In 1964 – (52 years ago) – police arrested almost eight hundred students on the campus of the University of California at Berkeley, where several thousand had occupied the central plaza and administration building to protest the university’s rules against on-campus political activity. Some activists in what became known as the Berkeley Free Speech movement had already spent the summer traveling through the South with the Freedom Riders, registering African Americans to vote. Returning to Berkeley in the fall, they tried to seek donations for more civil rights efforts, but were stymied by the university’s tight restrictions on political speech, organizing, and fund-raising. When the resulting student protests led to a sit-in of the university’s administration building, California Governor Pat Brown authorized police to move in. But despite hundreds of arrests, and despite charges later brought against the demonstrators, many Californians thought the state had been too lenient. The conservative backlash led directly to the 1966 election of Ronald Reagan as California governor, which was a crucial step in his road to the US presidency.
In 1976 – (40 years ago) – in Kingston, Jamaica, reggae singer Bob Marley and members of his household were seriously wounded by three would-be assassins who invaded his home, shot up the place, and hurried away, never to be found. An upcoming national election had given rise to street violence between rival factions loyal to parties led by the socialist prime minister, Michael Manley, and the US-backed opposition leader, Edward Seaga. Marley was scheduled to perform two days later at a free outdoor concert — and while it was billed as a politically neutral event, he was widely perceived as backing Manley and the socialists. Though the bullet in his arm left him unable to play guitar, he could still sing, and in defiance of the death threat he surprised his fans by performing the full concert with his band. But he fled to the UK soon afterward, and within a year he was diagnosed with a malignant tumor under his toenail, which would eventually spread cancer throughout his body and cause his death in 1981 at the age of thirty-six.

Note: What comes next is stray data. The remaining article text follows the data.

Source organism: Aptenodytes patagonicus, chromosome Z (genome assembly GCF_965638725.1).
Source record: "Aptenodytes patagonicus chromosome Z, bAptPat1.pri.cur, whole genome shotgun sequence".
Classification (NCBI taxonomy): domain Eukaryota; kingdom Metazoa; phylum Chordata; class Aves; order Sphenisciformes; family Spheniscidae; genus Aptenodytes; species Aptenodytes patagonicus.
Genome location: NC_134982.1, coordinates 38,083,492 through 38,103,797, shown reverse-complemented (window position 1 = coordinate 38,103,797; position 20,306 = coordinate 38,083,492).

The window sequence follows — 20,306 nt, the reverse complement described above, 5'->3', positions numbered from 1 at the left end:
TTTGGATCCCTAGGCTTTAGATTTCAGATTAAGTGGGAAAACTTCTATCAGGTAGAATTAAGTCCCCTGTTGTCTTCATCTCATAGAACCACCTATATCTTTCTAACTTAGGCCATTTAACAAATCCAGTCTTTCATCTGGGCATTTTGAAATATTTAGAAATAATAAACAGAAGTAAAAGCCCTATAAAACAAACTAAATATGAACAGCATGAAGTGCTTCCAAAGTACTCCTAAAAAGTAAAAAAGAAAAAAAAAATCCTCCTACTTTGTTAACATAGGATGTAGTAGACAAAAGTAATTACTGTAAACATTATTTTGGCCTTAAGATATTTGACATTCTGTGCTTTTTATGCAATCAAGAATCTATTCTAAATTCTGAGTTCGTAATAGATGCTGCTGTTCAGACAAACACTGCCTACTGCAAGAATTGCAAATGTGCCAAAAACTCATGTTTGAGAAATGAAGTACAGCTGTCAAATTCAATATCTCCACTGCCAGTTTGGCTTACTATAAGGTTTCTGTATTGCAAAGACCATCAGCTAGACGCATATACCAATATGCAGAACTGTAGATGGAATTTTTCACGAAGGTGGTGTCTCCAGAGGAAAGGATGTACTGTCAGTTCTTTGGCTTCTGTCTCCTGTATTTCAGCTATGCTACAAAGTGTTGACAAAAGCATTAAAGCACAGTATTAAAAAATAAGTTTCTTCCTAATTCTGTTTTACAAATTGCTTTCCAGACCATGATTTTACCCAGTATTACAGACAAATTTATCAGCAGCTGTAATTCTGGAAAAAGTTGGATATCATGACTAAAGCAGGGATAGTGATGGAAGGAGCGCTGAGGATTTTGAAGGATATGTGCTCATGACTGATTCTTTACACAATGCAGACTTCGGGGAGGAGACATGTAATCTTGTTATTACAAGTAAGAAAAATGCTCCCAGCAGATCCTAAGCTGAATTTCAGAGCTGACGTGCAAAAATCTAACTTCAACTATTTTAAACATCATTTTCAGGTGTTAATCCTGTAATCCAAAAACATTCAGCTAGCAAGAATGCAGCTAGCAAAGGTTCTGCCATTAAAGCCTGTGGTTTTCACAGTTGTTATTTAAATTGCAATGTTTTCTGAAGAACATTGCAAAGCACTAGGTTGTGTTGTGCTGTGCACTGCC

In 1984 – (32 years ago) – in Bhopal, India, a city of more than two million people, a high-pressure gas leak occurring in the middle of the night at a Union Carbide pesticide plant blanketed the surrounding residential neighborhood with some forty metric tons of deadly methyl isocynate gas. The gas killed almost four thousand people that night. An estimated eight thousand more died within the next few weeks, and it was later determined that more than a half million people were left with either chronic or temporary illness and injuries. Investigators in Bhopal later found problems with broken equipment, poor maintenance, and inadequate safety measures. Also, staff at nearby hospitals had never been informed about the type of gas used in the plant, so they had no antidotes or treatments on hand. Thousands of farm animals also died in the accident; trees were damaged, and the area remains contaminated to this day. Seven Union Carbide employees were later convicted of causing death by negligence, but the company still maintains that the gas leak was caused by an act of sabotage.
Rotten History is written by Renaldo Migaldi